Middle-class neighborhoods: They're disappearing.

Maybe the Rich Don’t Care About the Middle Class Because They Don’t Live Near the Middle Class

Maybe the Rich Don’t Care About the Middle Class Because They Don’t Live Near the Middle Class

Moneybox
A blog about business and economics.
March 24 2015 11:22 AM

Maybe the Rich Don’t Care About the Middle Class Because They Don’t Live Near the Middle Class

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The middle class, shrinking

Photo by Robyn Beck/AFP/GettyImages

When people say Americans are dividing along class lines, they usually mean it as a metaphor. But it's also true in a literal sense. When it comes to where we live, the rich, poor, and shrinking middle class have been moving further apart. Cornell University's Kendra Bischoff and Stanford University's Sean Reardon report that in 1970, 65 percent of U.S. families resided in middle-income neighborhoods. By 2009, that number was down to 42 percent. Meanwhile, the fraction of households in very affluent or very poor neighborhoods more than doubled.

I first came across this chart, which is a few years old now, while reading Robert Putnam's Our Kids earlier this month. While the conversation around the book has died down a bit, I wanted to share the chart because of how vividly it illustrates the way Americans are physically divvying themselves up by income, becoming both geographically and socially more remote from each other, and possibly perpetuating class distinctions into the next generation. In a landmark study of income mobility around the United States, for instance, Harvard University economist Raj Chetty and his collaborators found that poor children were generally less likely to rise up the income ladder as adults if they grew up in areas where low-income families were especially isolated. In other words, it's really, really hard to escape a dirt-poor neighborhood.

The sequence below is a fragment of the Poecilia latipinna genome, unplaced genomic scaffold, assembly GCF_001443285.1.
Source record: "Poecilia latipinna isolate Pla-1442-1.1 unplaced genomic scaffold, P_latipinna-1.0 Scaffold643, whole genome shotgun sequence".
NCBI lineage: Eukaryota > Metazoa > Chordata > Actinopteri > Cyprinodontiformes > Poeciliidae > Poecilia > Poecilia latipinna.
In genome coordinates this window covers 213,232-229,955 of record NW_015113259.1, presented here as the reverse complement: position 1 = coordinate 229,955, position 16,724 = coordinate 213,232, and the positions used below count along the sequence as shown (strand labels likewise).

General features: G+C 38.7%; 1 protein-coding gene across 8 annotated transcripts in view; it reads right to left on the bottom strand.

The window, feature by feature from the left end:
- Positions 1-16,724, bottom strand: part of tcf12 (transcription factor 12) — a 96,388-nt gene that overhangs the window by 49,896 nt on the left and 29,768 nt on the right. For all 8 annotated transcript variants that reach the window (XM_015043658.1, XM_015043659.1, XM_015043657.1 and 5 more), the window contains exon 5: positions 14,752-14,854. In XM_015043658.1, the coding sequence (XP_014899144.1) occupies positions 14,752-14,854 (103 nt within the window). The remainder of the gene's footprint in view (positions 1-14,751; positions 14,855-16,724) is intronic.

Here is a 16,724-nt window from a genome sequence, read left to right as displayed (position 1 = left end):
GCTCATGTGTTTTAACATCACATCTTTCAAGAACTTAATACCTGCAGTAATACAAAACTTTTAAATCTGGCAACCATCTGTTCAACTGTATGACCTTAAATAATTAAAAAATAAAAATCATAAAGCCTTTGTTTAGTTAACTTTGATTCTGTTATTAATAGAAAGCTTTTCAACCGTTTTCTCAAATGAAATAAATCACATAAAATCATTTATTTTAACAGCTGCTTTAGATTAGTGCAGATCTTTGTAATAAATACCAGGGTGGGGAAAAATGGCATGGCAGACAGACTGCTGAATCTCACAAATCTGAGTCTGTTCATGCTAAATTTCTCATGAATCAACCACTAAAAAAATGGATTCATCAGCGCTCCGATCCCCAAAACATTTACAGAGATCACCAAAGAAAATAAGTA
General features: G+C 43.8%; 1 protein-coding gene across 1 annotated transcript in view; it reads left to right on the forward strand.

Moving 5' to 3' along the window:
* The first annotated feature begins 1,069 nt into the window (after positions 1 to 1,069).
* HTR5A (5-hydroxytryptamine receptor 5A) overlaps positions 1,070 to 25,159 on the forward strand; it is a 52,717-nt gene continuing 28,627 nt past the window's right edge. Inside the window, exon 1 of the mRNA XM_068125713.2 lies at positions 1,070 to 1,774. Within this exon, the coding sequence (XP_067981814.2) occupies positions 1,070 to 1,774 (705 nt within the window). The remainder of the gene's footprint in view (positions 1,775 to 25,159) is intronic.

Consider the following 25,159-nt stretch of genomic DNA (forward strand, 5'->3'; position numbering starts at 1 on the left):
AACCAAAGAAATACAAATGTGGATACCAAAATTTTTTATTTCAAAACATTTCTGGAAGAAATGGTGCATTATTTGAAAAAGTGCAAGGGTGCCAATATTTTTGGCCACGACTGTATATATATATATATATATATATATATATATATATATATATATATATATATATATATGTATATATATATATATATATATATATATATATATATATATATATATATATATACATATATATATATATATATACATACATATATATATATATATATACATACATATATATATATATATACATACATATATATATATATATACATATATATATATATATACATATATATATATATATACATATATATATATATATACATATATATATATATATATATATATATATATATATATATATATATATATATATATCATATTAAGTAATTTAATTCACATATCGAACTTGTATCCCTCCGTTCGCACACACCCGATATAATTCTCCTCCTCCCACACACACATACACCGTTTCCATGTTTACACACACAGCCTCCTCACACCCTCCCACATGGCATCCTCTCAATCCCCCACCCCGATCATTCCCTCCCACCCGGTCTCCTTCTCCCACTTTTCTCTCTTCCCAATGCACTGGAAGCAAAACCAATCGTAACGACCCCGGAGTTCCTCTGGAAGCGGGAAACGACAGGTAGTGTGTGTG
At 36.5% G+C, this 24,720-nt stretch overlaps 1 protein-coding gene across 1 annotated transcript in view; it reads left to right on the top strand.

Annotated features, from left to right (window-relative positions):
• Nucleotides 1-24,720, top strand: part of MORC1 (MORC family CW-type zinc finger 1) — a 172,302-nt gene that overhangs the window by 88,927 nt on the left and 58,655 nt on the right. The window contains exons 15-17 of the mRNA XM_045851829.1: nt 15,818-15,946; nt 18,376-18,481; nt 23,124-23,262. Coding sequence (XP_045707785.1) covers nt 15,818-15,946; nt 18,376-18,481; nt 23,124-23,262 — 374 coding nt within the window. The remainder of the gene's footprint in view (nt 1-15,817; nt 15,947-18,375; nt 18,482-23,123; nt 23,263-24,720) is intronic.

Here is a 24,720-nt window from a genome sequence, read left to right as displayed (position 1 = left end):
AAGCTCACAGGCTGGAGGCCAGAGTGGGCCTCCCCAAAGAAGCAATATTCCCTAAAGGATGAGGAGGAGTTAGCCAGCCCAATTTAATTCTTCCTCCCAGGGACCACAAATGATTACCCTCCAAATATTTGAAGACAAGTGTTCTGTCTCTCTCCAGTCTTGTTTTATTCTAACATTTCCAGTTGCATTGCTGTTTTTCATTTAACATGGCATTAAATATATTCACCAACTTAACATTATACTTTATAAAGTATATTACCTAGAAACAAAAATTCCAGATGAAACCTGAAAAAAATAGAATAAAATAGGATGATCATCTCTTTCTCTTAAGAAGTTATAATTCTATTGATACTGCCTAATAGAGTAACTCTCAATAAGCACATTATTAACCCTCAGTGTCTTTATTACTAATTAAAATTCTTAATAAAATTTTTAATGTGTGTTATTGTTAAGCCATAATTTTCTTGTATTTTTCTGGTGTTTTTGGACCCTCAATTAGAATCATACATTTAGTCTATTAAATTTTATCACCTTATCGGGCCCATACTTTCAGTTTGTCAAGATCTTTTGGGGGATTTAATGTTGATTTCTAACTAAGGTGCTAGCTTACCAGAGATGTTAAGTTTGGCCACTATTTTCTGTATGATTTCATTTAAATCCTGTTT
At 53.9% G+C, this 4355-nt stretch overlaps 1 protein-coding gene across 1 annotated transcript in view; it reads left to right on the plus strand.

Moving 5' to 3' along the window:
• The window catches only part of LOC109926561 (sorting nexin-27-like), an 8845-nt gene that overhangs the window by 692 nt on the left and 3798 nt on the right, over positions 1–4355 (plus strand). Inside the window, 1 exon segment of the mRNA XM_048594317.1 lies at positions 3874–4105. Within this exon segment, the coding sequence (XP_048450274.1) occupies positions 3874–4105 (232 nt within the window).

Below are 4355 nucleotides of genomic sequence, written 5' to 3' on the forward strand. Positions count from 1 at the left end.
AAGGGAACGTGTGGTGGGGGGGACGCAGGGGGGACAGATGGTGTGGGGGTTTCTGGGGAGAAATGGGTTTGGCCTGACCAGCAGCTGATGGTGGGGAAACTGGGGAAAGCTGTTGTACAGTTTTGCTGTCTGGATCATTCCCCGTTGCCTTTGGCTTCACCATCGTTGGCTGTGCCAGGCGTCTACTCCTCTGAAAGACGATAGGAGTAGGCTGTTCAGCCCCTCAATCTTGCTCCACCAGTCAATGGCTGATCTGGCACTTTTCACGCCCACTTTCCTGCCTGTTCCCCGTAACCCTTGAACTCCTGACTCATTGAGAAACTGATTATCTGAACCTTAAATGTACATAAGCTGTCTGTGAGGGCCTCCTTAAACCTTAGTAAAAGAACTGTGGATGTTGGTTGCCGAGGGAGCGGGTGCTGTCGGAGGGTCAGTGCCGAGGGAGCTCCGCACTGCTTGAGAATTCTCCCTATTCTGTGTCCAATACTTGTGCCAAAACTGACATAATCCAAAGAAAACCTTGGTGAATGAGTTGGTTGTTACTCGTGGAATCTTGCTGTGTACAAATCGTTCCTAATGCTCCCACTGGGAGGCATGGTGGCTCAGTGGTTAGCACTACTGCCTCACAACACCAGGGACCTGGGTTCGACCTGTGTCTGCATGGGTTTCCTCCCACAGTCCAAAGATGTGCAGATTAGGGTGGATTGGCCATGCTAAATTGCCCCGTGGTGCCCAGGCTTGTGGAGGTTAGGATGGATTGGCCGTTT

The fact that the rich have walled themselves off is also troublesome, however. By self-segregating, wealthy families pool their resources in just a handful of communities. At the same time, they're less likely to know middle-class neighbors and may be less likely to care about what's happening in less fortunate corners of their city or town. As Bischoff and Reardon note, the more the rich keep to their own, the less reason they have to worry about public schools or parks for someone else's kids. (They put it in dryer academic terms, but that's the gist.)  

And over the past 30 years, the rich have in fact done an even better job isolating themselves than the poor, as this additional graph from Bischoff and Reardon shows. Interestingly, well-off families were actually integrating into less wealthy neighborhoods through the 1970s. But by the Reagan era, they started gating themselves off from the rest of the country. It's only helped ensure that everybody else's problems aren't theirs.  

Jordan Weissmann is Slate’s senior business and economics correspondent.